Here is another article that concerns itself with the recent push to double the number of people on statin drugs obviously nurtured by kick backs and the profit motive. As I have mentioned in my blog many times, "Money Talks, Nobody Walks".
At the rate it is going if left unchecked I suspect in a few years, there will be a statin drug infant formula. Feed your baby this formula and protect him or her for life against heart disease. Does that sound far fetched? So did the following not too long ago.
Cardiologists on Big Pharma kickbacks release new statin drug guidelines in effort to double prescriptions
(NaturalNews) The American College of Cardiology (ACC) and the American Heart Association (AHA) have released new guidelines to address escalating rates of heart attack and stroke among adult populations. But rather than encourage people to stop eating refined sugars and processed flours, two of the biggest culprits responsible for high cholesterol and atherosclerosis, these Big Pharma-backed groups are pushing to more than double the number of people currently taking statin drugs.
The new plan aims to add some 35 million more people to the ranks of patients taking cholesterol-lowering drugs, which would bring the overall number to about 70 million. The way it will do this is by broadening the scope of who is considered "at-risk" to include healthy people that do not even currently have any markers of heart disease. The thought is that these people could develop heart problems later on down the road, so loading them up with drugs now might help lower that risk.
But the plan is being driven behind the scenes by pharmaceutical companies trying to expand their market share, not by science working in the interest of public health. The drug industry has been pushing heavily in recent years to get more people on statin drugs, and this latest move by the ACC and AHA provides convenient cover for the industry's plans. If successful, the roughly $21 billion annual market for statin drugs will double to more than $42 billion.
"Physicians who have focused on reducing the LDL cholesterol of patients who are at greatest risk of a heart attack will now be urged to refocus their efforts on using statin therapy on a wider range of at-risk patients, many of them still relatively healthy, to drive down their odds of a heart attack or stroke," writes Melissa Healy for the Los Angeles Times.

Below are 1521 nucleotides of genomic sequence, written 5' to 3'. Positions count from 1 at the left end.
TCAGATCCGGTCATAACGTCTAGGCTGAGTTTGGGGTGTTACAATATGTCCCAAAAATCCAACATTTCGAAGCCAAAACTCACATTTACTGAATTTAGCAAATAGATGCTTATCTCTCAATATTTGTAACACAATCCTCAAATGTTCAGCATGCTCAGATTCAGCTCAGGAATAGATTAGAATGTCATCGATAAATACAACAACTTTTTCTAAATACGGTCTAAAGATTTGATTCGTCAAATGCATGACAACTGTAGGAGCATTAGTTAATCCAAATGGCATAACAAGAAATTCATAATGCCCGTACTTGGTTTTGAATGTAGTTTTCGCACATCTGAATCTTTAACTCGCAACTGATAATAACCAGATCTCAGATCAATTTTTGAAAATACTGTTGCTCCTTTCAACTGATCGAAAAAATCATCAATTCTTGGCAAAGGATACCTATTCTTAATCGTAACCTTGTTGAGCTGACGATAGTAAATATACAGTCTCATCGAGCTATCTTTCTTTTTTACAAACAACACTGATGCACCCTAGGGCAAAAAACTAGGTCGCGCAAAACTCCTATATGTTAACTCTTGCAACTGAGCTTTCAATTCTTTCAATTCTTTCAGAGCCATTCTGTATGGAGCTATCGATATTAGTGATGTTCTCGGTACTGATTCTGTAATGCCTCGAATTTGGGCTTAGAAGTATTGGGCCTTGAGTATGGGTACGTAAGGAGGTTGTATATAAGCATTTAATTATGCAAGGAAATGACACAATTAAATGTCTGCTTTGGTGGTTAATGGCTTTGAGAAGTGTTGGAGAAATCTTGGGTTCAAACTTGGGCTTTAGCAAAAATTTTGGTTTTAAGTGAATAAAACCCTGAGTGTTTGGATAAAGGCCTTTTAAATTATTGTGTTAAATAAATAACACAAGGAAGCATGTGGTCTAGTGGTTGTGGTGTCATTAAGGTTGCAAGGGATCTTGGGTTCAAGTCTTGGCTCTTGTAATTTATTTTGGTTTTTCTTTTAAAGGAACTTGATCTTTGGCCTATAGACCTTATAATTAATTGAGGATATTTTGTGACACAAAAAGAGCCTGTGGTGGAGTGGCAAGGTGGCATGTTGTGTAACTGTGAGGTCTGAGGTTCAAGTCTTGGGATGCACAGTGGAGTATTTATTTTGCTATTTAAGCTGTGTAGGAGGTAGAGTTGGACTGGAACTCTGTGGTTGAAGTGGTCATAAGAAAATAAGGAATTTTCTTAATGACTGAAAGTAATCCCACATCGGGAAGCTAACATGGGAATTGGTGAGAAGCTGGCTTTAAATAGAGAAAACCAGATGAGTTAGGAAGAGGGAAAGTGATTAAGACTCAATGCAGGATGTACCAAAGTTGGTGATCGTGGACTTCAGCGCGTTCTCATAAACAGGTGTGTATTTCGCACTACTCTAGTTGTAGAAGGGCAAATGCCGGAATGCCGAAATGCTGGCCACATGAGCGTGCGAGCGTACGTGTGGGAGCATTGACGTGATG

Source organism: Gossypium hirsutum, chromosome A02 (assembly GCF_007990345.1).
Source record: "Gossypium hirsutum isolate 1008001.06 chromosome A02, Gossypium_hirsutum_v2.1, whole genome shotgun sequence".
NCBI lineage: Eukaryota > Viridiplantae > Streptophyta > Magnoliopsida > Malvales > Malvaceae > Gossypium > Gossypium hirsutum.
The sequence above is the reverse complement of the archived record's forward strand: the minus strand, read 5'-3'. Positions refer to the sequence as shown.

"The new guidelines distinguish between patients who should get high-dose statin therapy and those who can take a lower dose less likely to cause side effects, such as muscle fatigue," she adds. "They also instruct physicians to discontinue their efforts to meet strict targets for LDL, the 'bad' cholesterol that's most closely linked to disease risk."
ACC, AHA ignore serious side effects of statins, urge people with virtually no risk of heart disease to take themThe biggest elephant in the room, however, and the aspect of the new guidelines that completely blows Big Pharma's cover is the fact that the ACC and AHA deliberately ignored the side effects of statins. In making these new recommendations, the two groups are acting as though there are no risks associated with statin drug use, even though known side effects include blood sugar issues, stroke, rhabdomyolysis and even heart disease.
Prevention is the best way to avoid heart disease, and this involves eating right and steering clear of certain offending foods. But neither the ACC nor the AHA endorse this approach at all, instead recommending that healthy people simply sign up for drug treatment. Even low-risk individuals, or those with a 7.5 percent chance of suffering a stroke or heart attack in the next 10 years, are being encouraged to take low-dose statins, which is completely outrageous.
"The group that wrote the recommendations was not sufficiently free of conflicts of interest; several of the experts on the panel have recent or current financial ties to drug makers," write John D. Abramson and Rita F. Redberg for The New York Times about the new guidelines. "In addition, both the American Heart Association and the American College of Cardiology, while nonprofit entities, are heavily supported by drug companies."
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